"Im 83 years old, for Chrissake," says Kurt Vonnegut, and gives a burst of wheezy laughter.
"I never expected to be here this long." With his big, moist eyes, his mop of grey curls, his droopy moustache and his unusually long ear-lobes, Vonnegut looks peculiarly like a spaniel in human form.
But there's nothing cuddly or benign about his latest foray into print. Far from slipping quietly into the shadows, it is as if he's fastened his hands around the throat of America and given it one last infuriated shake.
His new book, A Man Without a Country, includes a series of broadsides against America's ruling elite, who, he believes, have made the country "as feared and hated all over the world as the Nazis were . . We have dehumanised millions and millions of human beings simply because of their religion and race. We kill 'em and torture 'em and imprison 'em all we want."
As for George Bush and his cohorts, Vonnegut reckons they're psychopaths as well as idiots - "congenitally defective human beings with no consciences". And just in case this wasn't incendiary enough, there are his recently voiced thoughts about suicide bombers - "very brave people who are dying for their own self-respect".
You might assume that these tirades would make Vonnegut a marked man, with scores of people itching to nail him to the wall for being an unpatriotic crackpot. But not a bit of it. A Man Without a Country has been a huge success in America and, rather to his bemusement, Vonnegut now finds his literary star sitting higher than it's done in years.
"I have always been a person totally without rank in this country," he tells me. "I've never won a prize or anything like that. Never held any position of authority. I am what I was in the Second World War, which is a private, First Class."
"I can't think of any other writer who has won a Purple Heart for bravery," I point out. He gives an awkward shrug. "Yeah, well, maybe it would be embarrassing to go into that."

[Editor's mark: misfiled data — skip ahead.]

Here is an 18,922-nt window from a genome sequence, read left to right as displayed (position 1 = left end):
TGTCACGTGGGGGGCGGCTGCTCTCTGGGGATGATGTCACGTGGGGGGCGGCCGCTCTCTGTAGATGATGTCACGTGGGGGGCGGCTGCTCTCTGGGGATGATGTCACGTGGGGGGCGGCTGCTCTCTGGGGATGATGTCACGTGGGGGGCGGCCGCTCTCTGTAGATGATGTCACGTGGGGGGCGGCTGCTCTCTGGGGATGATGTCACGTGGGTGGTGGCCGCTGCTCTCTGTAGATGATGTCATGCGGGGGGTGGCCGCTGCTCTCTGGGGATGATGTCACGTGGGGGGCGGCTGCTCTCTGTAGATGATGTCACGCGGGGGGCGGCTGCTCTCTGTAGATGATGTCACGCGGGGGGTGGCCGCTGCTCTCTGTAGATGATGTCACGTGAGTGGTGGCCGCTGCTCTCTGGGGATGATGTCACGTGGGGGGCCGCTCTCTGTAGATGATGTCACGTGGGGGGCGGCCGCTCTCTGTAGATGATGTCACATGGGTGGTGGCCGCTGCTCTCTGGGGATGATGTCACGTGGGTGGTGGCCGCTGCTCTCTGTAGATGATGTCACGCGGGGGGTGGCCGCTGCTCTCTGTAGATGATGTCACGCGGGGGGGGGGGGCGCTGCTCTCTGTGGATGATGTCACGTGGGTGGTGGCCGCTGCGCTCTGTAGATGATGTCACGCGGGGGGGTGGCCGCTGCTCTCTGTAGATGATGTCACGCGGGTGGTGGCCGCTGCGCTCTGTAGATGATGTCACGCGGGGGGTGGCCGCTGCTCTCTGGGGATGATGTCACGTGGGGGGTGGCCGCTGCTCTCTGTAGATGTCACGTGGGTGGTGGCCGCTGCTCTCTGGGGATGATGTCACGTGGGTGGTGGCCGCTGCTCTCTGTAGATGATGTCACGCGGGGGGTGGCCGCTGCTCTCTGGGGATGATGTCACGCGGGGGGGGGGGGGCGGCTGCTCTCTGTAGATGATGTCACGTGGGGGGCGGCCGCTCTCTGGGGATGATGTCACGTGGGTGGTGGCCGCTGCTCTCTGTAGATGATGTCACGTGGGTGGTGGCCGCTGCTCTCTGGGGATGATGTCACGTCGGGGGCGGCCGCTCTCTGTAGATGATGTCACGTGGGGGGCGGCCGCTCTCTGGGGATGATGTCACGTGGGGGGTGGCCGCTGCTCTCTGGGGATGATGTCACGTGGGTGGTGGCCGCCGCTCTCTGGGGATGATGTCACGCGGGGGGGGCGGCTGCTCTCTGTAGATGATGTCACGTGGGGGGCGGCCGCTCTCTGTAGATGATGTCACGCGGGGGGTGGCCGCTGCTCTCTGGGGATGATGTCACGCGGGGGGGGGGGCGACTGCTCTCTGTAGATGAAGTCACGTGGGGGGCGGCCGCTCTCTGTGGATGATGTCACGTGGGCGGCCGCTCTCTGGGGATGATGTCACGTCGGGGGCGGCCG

We are sitting in Vonnegut's favourite Italian restaurant in Manhattan, situated on a bleak stretch of Second Avenue. The restaurant is an almost defiantly dreary place, with walls covered in splodgy paintings of khaki-coloured mountainsides.
Vonnegut, however, plainly relishes its air of sedate drabness. Apart from anything else, he says, the last thing he's looking for is unpredictability - he's already had enough of that to last anyone a lifetime.
Just as his literary universe abounds in absurdity and catastrophe, so too has Vonnegut's real world. At 19, as a prisoner of war in Germany, he witnessed the fire-bombing of Dresden - an experience that gave rise to his most famous book, Slaughterhouse-Five. Soon after he came back from the war, his mother committed suicide.
In the 1960s, his only son, Mark, went through a psychotic breakdown, and 20 years later Vonnegut himself tried to commit suicide. In the mid-1970s, Vonnegut's sister died of cancer, just 24 hours after losing her husband in a car crash. (Vonnegut and his then-wife, with whom he'd had three children, promptly adopted three of their orphaned nephews.) Then, in 2000, he nearly died of smoke inhalation when fire destroyed most of his house.
According to Vonnegut, there's not much you can do when faced with such horrors, except try to laugh at them. For him, humour is the only appropriate lens through which to view the follies of the world. But beneath the exuberance of novels such as Breakfast of Champions and Mother Night, with their wild digressions into whimsy, science fiction and personal memoir, there's always a quiet moan of anguish going on - a sense of disbelief at the messes people make of their lives, as well as the even bigger mess that human beings have made of the planet.
"What I have always tried to do is look for the things that make life worth living," he says.
"In fact, you could say that my whole life has been made up of lots of minor epiphanies. Quite by chance, I was thinking of one the other day involving the British.